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Wintering Out
 
 

Wintering Out [Kindle Edition]

Seamus Heaney

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Product Description

Product Description

'Seamus Heaney has gone beyond the themes of his earlier poetry and has made the giant step towards the most ambitious, most intractable themes of maturity. The power of this book comes from a sense that he is reaching out towards a type of desolation and of isolation without which no imagination can be seen to have grown up.' Eavan Boland, Irish Times 'Keyed and pitched unlike any other significant poet at work in the language anywhere.' Harold Bloom, Times Literary Supplement

About the Author

Seamus Heaney was born in County Derry in Northern Ireland. Death of a Naturalist, his first collection of poems, appeared in 1966 and since then he has published poetry, criticism and translations - including Beowulf (1999) - which have established him as one of the leading poets now at work. In 1995 he was awarded the Nobel Prize in Literature. District and Circle was awarded the T. S. Eliot Prize in 2006. Stepping Stones, a book of interviews conducted by Dennis O'Driscoll, appeared in 2008. In 2009 he received the David Cohen Prize for Literature. Human Chain was awarded the 2010 Forward Prize for Best Collection.

Product details

  • Format: Kindle Edition
  • File Size: 123 KB
  • Print Length: 68 pages
  • Publisher: Faber & Faber Poetry (21 April 2011)
  • Sold by: Amazon Media EU S.à r.l.
  • Language: English
  • ASIN: B004Y443EM
  • Text-to-Speech: Enabled
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  • Amazon Bestsellers Rank: #412,649 Paid in Kindle Store (See Top 100 Paid in Kindle Store)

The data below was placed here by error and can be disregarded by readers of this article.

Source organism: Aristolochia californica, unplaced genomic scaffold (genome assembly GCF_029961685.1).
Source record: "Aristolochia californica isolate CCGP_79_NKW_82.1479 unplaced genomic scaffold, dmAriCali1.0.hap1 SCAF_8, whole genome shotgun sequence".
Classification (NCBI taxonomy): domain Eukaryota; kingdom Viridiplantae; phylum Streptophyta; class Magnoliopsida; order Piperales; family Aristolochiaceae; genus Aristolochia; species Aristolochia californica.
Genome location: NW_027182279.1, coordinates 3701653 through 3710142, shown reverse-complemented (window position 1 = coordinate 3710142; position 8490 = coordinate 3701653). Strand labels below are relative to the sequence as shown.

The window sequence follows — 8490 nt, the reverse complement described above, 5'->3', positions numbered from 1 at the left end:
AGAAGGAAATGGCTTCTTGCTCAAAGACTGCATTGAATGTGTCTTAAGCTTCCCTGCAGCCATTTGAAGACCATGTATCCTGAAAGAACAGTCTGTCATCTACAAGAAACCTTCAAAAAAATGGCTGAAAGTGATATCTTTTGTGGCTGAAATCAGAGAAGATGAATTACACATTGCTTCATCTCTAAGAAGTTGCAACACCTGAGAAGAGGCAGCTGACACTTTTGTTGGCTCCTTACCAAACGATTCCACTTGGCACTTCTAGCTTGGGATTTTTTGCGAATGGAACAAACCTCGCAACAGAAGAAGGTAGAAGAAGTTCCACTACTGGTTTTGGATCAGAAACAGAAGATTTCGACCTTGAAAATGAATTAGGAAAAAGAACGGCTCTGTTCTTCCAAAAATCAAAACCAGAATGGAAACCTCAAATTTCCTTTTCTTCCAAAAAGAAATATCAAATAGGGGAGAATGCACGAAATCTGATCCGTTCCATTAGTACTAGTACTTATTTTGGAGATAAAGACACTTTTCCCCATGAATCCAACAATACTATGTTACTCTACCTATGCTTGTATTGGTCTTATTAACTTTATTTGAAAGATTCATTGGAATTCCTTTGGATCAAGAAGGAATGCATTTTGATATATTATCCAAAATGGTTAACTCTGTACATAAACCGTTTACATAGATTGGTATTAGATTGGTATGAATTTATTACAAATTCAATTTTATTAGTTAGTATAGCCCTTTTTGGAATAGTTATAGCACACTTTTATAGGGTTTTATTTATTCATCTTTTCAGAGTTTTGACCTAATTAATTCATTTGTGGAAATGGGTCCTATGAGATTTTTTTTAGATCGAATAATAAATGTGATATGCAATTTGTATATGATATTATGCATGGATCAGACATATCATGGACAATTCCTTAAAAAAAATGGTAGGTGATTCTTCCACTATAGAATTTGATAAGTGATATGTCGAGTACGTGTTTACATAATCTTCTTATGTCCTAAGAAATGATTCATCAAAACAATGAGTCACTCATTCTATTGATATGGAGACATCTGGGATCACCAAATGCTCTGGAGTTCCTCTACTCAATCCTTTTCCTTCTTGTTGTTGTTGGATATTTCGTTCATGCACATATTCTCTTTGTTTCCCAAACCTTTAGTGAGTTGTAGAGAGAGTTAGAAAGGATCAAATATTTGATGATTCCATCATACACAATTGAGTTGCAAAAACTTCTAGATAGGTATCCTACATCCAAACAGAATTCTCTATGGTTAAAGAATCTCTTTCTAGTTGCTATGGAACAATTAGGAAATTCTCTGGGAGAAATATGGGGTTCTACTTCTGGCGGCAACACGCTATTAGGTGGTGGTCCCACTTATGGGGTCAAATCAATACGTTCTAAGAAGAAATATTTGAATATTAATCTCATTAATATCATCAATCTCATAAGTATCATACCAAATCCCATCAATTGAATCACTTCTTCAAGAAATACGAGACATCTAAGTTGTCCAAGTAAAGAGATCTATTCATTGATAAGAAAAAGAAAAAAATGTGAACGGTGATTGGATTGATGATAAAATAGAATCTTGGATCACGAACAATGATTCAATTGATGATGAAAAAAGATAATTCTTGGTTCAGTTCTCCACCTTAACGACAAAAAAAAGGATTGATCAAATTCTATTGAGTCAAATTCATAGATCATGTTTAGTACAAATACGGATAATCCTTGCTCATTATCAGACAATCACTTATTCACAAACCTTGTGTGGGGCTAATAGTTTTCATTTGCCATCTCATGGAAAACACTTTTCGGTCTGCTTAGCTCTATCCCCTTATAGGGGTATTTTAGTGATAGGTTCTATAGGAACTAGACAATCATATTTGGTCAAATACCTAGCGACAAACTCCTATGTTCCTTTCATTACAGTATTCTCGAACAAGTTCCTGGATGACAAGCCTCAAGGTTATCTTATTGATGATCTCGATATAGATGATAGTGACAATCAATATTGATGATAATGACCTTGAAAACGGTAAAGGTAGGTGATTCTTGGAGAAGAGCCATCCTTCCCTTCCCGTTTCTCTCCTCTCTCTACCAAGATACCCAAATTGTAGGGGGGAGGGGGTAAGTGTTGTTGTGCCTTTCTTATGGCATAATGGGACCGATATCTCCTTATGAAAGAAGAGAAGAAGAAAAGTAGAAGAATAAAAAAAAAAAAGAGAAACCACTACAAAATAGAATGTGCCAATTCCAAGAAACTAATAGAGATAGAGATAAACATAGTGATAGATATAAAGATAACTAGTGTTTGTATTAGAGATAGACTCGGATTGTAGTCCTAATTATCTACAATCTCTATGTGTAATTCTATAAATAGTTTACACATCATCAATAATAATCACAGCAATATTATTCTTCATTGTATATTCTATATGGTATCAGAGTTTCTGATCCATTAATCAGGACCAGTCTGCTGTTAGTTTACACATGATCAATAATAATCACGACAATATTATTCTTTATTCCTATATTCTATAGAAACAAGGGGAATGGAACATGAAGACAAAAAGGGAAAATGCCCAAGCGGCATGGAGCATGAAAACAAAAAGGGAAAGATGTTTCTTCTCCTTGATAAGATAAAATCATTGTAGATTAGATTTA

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More About the Author

Seamus Heaney was born in County Derry in Northern Ireland in 1939. Death of a Naturalist, his first collection of poems, appeared in 1966 and since then he has published poetry, criticism and translations - including Beowulf (1999) - which established him as one of the leading poets of his generation. In 1995 he was awarded the Nobel Prize in Literature. District and Circle (2006), his eleventh collection, was awarded the T. S. Eliot Prize. Stepping Stones, a book of interviews conducted by Dennis O'Driscoll, appeared in 2008. In 2009 he received the David Cohen Prize for Literature. His twelfth collection of poetry, Human Chain, was published in 2010.

Seamus Heaney died in Dublin on August 30th, 2013

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Amazon.com: 5.0 out of 5 stars  3 reviews
5 of 5 people found the following review helpful
5.0 out of 5 stars Wintering Out 3 Jan 2010
By Mads Pihl Rasmussen - Published on Amazon.com
Format:Paperback|Verified Purchase
Wintering Out
Paperback
68 pages
Published by: Faber and Faber
ISBN: 9780571101580

When I read Fodder, Bog Oak, and Anahorish, with their language that almost breathes the rural landscape and its activities it is hard to imagine that Heaney was writing and publishing Wintering Out in 1971 and 1972, the years of McGurk's bar, Ballymurphy, and Bloody Sunday marking a sad high point for the Northern Irish Troubles, which in `72 alone saw 500 people killed.

Those first three poems give away nothing about the poems later in the book that open the ground beneath the reader to expose an ethno-political conflict and its deep effect on Heaney's writing in these years. The opening trilogy of Wintering Out is a slow moving portrait of an unsentimental rural life short of romantic pastoralism and full of cultural context and meaning for both poet and dwellers.